BURMESE COUP Recently Reelected Myanmar premier Aung San Suu Kyi is arrested in a military coup d’état. Photo courtesy of Tribune News Service

DOMESTIC TERROR Shootings in Atlanta, Boulder, Indianapolis, and a Nation of Islam terrorist attack on the U.S. Capitol. Photo courtesy of Tribune News Service


CAMPUS VACCINE The University Health System began on-campus distribution of the COVID-19 vaccine to students, faculty, and staff who requested a dose. Photo by Jared Lennon

ONE BOOK The University selects new One Book, One ‘U’ Reading for the semester. Photo courtesy of UM Communications

CELEBRITY DEATHS Prince Phillip, Vice President Walter Mondale, Jessica Walter, Radio Host Rush Limbaugh, Cloris Leachman, Larry King all passed away. Photo Courtesy of Tribune News Service

THIS IS A ROBBERY The documentery miniseries follows the FBI investigation into the 1990 heist of thirteen works from the Isabella Stewart Gardner Museum in Boston. Photo courtesy of Netflix, 2021

CONVICTION Minneapolis police officer Derek Chauvin was convicted for the 2020 murder of George Floyd. The trial was riddled with controversy and inflammatory comments from Congresswoman Maxine Waters. Photo courtesy of UM Communications

BLACK WIDOW Marvel’s anticipated beginning of phase four is postponed to the summer due to the Coronavirus. Photo courtesy of Tribune News Service

GAMESTONK The subreddit r/wallstreetbets attempts a short squeeze on GME, trading is paused by Robinhood. Photo courtesy of Tribune News Service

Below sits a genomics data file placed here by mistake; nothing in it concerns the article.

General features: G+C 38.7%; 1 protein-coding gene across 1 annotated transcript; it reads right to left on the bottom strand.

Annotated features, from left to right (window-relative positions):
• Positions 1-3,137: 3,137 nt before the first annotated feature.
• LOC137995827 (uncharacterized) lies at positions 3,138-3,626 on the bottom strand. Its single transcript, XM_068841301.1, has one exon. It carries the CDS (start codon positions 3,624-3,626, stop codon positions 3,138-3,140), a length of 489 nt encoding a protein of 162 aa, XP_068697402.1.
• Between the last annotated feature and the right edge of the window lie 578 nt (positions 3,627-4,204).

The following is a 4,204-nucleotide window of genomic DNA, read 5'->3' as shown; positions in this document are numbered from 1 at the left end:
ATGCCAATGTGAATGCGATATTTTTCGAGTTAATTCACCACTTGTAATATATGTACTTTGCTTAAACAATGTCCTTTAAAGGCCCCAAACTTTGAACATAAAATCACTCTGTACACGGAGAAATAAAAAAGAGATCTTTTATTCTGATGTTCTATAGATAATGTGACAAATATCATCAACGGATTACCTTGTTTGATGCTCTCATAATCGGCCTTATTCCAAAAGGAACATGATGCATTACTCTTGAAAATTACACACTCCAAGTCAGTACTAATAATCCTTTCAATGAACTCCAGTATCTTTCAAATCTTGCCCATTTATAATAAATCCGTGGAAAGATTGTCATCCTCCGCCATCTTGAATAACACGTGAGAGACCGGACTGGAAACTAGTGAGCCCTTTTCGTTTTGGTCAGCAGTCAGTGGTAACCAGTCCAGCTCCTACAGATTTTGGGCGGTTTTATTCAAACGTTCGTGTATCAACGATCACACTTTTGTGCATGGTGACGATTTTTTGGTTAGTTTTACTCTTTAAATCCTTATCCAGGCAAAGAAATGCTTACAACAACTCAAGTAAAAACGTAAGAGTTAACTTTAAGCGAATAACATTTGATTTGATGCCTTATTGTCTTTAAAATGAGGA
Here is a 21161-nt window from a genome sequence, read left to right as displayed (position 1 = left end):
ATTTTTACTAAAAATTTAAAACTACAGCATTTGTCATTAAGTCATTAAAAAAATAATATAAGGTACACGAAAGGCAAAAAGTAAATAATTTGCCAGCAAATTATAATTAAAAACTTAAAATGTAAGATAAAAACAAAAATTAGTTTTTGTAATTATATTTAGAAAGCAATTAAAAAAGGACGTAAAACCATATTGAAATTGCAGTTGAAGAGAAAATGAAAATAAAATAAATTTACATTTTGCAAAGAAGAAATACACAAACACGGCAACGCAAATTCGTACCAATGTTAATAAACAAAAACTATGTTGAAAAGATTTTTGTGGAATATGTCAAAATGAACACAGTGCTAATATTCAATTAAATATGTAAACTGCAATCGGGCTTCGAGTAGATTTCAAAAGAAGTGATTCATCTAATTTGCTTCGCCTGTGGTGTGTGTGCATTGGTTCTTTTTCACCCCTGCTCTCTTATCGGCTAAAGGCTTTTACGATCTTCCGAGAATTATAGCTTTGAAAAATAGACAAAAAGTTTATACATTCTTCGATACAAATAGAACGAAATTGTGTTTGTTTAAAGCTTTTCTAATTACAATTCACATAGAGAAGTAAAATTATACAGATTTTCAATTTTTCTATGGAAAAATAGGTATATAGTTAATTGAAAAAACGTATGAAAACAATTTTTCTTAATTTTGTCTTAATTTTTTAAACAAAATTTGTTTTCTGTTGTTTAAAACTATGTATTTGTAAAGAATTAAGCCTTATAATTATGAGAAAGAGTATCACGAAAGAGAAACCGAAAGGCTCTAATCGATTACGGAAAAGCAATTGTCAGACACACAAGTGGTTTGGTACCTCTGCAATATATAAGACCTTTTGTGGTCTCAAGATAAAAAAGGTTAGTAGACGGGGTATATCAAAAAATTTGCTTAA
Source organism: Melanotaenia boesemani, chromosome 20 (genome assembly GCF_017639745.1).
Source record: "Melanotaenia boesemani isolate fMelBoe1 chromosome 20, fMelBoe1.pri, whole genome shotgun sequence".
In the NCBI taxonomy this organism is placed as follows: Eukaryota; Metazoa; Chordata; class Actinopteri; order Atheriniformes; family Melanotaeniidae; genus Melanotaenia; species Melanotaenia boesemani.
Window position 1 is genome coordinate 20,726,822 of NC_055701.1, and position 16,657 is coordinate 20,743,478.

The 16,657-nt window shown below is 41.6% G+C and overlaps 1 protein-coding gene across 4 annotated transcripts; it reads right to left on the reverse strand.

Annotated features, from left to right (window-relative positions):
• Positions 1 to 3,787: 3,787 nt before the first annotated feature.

IMPEACHMENT The House impeached President Trump for a second time. He was later acquitted by the Senate. Photo courtesy of Tribune News Service

SPRING EVENTS 89


A MUCH needed break

Because of the ongoing COVID-19 pandemic during the 2020-2021 academic year, students were not given a Thanksgiving, Holiday or Spring breaks. Instead, students were given two “Wellness Wednesdays,” in which classes would not be held, and students had the day off

STILL LEARNING During both Wellness Wednesdays, student leaders from the Sandler Center set up a booth to educate students who decided to stay on campus about the negative effects of the abuse of drugs and alcohol. Photo courtesy of the Sandler Center

ART TIME Freshman Carolina Camus visits the

Van Gogh exhibit in Miami during her Wellness Wednesday. Photo by Carolina Camus

BEACH DAY Ainsley Vetter and Zoe

Arora, both freshmen, pose together at the beach during their Wellness Wednesday.

Photo courtesy of Allie Salvucci

FOOD FOR THOUGHT During both

Wellness Wednesdays, the University of Miami had many different food trucks line up on the Foote Green. Students who decided to stay on campus for their days off were allowed to purchase food from the trucks for lunch. Photo courtesy of UM Communications

FUN IN THE SUN Sophomore friends Jessica Schults, Elise Stable, Arryanna Jordan and Alexander Barton soak up the sun on Miami Beach during their day off. Photo courtesy of Allie Salvucci


DAY FOR THE BEACH Allie Salvucci, class of 2024, enjoys her Wellness Wednesday by taking a trip to the Venetian Pool in Coral Gables. Photo courtesy of Allie Salvucci

WELLNESS WEDNESDAYS 91


OUT TO SEA Pike brothers

and Sophomores Tommy Glyman and Jackson Bond spend a day catching the sunshine and fresh air off the Port of Miami. Photo courtesy